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ing over it a few hours before. But small runs, and
other depressions, which furrow this waste, are not left
dry even at low tide ; and the now visible "chan-
nels," as they are called, which communicate with
each other as well as with the ocean, entangle the
islands in the serpent embrace of their giant enemy,
which, though now invading other shores, still holds
fast his prey, and never suffers it to hope for a
moment that he has renounced his conquest. These
channels, even at the lowest ebb, form impassable bar-
riers to the solitary wanderer who traversed the soft
bottom left bare for an hour, in search of crabs, or
rays, or perhaps a seal left stranded by the sudden
retreat of the waves, and they intercept the com-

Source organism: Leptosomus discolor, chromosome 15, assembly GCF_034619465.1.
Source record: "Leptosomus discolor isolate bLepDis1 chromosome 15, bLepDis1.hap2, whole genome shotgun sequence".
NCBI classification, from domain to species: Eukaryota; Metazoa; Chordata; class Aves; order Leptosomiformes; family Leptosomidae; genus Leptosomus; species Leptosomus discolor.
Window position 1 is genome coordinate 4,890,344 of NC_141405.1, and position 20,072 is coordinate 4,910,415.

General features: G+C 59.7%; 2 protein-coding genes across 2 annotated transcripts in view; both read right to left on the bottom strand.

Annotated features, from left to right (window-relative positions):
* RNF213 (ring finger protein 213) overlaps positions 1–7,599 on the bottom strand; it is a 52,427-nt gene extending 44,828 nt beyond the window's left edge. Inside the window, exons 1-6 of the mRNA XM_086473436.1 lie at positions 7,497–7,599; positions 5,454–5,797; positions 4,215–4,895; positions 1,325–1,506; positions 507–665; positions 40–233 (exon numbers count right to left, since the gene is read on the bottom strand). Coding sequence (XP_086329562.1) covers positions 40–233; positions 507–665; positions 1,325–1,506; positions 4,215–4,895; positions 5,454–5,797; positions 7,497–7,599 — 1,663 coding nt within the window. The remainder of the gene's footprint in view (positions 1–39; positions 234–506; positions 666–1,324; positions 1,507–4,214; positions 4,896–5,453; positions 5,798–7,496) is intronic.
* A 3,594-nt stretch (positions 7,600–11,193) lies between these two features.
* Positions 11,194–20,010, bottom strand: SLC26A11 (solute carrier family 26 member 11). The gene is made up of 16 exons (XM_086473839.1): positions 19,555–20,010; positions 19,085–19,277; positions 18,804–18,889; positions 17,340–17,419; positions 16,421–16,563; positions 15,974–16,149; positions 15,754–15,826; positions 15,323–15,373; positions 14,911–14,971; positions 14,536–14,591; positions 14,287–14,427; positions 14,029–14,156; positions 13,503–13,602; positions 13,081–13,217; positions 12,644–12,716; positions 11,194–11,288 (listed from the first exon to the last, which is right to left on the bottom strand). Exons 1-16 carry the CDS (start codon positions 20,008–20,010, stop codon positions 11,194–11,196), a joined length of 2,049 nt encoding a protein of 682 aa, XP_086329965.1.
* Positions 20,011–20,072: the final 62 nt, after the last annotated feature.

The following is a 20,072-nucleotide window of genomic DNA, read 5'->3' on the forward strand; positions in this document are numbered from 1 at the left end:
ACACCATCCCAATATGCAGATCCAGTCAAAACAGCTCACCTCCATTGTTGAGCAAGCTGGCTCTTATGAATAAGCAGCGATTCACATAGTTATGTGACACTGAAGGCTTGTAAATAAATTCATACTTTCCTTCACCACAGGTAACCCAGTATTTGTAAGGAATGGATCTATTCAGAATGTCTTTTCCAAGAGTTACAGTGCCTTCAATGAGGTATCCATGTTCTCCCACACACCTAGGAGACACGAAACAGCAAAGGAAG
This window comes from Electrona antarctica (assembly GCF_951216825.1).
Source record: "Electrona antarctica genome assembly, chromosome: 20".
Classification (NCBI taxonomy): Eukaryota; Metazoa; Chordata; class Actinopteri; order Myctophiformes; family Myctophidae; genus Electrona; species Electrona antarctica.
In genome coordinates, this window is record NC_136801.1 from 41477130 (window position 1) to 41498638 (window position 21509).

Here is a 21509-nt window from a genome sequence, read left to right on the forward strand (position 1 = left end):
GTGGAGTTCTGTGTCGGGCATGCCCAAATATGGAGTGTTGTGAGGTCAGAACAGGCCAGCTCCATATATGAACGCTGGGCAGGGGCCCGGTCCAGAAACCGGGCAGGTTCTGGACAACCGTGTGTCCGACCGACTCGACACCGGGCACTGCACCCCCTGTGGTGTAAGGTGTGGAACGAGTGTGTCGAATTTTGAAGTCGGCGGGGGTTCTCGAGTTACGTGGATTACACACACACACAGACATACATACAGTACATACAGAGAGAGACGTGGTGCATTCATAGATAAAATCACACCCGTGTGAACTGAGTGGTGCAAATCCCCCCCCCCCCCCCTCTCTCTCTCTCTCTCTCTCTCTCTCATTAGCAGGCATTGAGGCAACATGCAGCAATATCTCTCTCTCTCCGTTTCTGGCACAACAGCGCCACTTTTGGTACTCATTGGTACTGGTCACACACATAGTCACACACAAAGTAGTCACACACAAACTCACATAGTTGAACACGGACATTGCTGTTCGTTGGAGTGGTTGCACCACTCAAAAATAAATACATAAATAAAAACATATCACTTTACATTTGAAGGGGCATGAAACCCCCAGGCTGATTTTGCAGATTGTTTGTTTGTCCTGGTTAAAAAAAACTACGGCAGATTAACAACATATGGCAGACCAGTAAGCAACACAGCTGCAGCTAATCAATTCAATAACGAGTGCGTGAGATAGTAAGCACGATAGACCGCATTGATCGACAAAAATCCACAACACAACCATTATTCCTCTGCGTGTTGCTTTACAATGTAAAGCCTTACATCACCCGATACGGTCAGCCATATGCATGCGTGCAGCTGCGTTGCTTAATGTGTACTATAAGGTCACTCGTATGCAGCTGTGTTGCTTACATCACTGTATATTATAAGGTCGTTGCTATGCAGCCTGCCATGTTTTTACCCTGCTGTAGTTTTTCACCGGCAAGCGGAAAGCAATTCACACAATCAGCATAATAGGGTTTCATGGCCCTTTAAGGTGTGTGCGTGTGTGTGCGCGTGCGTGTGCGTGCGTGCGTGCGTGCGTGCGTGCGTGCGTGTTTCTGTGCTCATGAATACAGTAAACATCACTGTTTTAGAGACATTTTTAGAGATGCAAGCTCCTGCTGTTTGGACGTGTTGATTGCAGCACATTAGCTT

munication between the islands by land, even when it
seems most practicable. It is only a few of the smaller
islands that, during the retreat of the sea, enjoy a
brief intercourse with each other or with the main-
land, without recourse to boats ; but woe to the loiterer
who trusts the treacherous giant too far ! The enemy
often returns with unexpected haste, bringing thick
mists in his train, and the ebb-walker — so they call
those who venture excursions upon the flats at low
tide — sees his home fading from his view, he feels
the returning current playing around his feet, and
seized with terror he rushes along in agony. The
swelling runs obstruct his path, he makes a circuit
to avoid them, loses his course, turns hither and thither,
and at length finds himself quite surrounded by the
advancing waves. The tide creeps higher and higher
at every breath, his cry is lost in the waste of waters,
and at last is choked by the rushing surge which now